The committee, however, voted to eliminate the Thurgood Marshall Legal Educational Opportunity Program, a tutoring program for minority and low-income students who aspire to go to law school.

 

States That Offer More Merit-Based Financial Aid Than Need-Based Awards

Last week JBHE reported that financial aid to college students from the governments of the 50 states is increasingly being allocated on the basis of merit rather than need. Because college-bound black students frequently have lower high school grade point averages and score lower on standardized tests for college admission, blacks are placed at a severe disadvantage when competing for these merit-based scholarships.

There are wide differences among the states in their allocation of financial aid for college students. In 2005 Utah, Rhode Island, and Wyoming were the only states where all their financial aid was based on need. These three states offer no scholarship aid based solely on merit. Five years ago, there were 14 states that offered only need-based aid.

In some states the changeover from need-based aid to merit-based awards has been dramatic. For example, in 2005, after a new state lottery was instituted which funded college scholarships for all students meeting minimum state academic standards, the percentage of all aid in the state of Tennessee based on need dropped to 27.1 percent. In 2004 the percentage was 96.5 percent.

In 2005, 20 states — up from 12 in 2004 — offered more merit-based aid than need-based aid to undergraduate students. This is serious because many of these states are in the South where there are large numbers of low-income black students who need financial assistance in order to bear the costs of a college education.

 

The Gender Gap at the Black Colleges

As is the case in virtually all areas of higher education, black women are increasing their share of total enrollments at the nation’s historically black colleges and universities.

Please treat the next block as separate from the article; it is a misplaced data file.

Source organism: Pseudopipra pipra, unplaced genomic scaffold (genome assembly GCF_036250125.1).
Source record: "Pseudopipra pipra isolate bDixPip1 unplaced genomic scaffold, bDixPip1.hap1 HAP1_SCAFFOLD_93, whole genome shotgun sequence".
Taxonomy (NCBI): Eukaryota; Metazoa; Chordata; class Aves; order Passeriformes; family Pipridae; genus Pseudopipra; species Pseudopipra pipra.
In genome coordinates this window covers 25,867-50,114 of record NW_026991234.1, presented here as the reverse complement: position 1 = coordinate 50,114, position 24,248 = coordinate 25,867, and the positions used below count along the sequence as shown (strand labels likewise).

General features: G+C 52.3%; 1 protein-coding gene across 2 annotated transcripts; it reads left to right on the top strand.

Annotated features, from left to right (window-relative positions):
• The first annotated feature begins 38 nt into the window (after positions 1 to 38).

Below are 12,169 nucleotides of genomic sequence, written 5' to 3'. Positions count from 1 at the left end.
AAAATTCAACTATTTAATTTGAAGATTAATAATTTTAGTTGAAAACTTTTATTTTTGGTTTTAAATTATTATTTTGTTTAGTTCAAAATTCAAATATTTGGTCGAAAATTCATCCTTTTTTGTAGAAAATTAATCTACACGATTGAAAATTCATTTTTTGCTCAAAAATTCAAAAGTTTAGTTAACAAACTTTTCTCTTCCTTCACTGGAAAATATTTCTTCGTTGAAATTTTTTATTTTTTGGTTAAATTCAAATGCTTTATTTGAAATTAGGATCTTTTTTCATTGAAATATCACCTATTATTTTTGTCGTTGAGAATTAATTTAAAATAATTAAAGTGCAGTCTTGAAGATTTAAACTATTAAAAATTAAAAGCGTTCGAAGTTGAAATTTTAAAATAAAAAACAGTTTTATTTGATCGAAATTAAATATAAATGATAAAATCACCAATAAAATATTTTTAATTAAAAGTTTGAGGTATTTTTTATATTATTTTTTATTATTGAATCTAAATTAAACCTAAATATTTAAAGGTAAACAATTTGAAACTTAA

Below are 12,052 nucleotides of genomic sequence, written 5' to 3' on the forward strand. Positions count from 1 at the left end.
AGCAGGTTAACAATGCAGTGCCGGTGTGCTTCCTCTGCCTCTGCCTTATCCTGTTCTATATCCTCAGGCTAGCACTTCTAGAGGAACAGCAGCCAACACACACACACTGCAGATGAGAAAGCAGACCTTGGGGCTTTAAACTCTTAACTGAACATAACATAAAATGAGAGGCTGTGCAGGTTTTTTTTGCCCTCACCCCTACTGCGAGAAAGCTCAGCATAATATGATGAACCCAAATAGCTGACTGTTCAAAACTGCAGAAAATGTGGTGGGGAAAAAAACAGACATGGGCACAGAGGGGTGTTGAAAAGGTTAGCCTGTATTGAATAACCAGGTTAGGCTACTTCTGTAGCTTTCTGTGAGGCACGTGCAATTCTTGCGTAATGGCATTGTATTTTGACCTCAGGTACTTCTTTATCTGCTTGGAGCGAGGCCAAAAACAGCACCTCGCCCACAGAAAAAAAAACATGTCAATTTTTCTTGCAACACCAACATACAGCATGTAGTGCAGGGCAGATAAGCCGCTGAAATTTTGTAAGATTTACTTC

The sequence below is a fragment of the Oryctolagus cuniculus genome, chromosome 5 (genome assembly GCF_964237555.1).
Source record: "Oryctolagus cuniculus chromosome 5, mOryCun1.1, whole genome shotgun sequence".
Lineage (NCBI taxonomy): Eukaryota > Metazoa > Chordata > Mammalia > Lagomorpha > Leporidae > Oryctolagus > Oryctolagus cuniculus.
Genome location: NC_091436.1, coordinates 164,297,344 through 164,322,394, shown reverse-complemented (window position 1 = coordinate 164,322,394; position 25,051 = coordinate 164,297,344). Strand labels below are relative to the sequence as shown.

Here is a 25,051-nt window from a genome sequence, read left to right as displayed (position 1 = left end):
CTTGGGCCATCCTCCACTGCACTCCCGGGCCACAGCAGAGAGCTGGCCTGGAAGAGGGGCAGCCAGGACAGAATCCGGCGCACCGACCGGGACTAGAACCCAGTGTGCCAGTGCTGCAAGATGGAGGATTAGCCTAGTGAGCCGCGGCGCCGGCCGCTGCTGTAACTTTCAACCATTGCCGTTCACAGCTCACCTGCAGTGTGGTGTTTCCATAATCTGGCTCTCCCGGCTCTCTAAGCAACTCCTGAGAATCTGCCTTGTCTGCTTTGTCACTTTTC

In 1980 women accounted for 54.1 percent of all enrollments at black colleges. By 1990 women were 59.1 percent of all black college enrollments. In 2003 women were nearly 62 percent of the total enrollments at the black colleges.

When we consider African Americans only, we find that since 1980 black women have increased their enrollments at the black colleges by 44 percent. For black men, total enrollments at the black colleges have increased by 17 percent.

 

Students From Caribbean Nations at U.S. Colleges and Universities

In the 2004-05 academic year, there were 13,898 students from Caribbean nations attending college in the U.S. These Caribbean students made up 2.5 percent of all foreign enrollments at U.S. colleges and universities in 2005.

Undoubtedly, most of these students from the Caribbean are black. In 2005 Jamaica sent more than 4,300 college students to study in the United States. Nearly 3,000 students from Trinidad and Tobago and more than 1,600 students from the Bahamas attended colleges and universities in the U.S. Haiti sent more than 1,000 students to study at U.S. universities.

 

Congressional Budget Crunchers Look to Curtail D.C. Tuition Assistance Program Which Has Enabled Thousands of African Americans to Go to College

This past academic year about 5,000 students who live in the District of Columbia used government funds to attend colleges and universities in 45 different states. Under the tuition assistance program, students who live in Washington, a city that is 60 percent black, can attend publicly operated universities in any state and pay what students who live in those states pay, with the federal government making up the difference. Also, under the plan, students who live in the District can get $2,500 in tuition assistance to attend any private college or university in Virginia or Maryland or any private historically black college in the nation.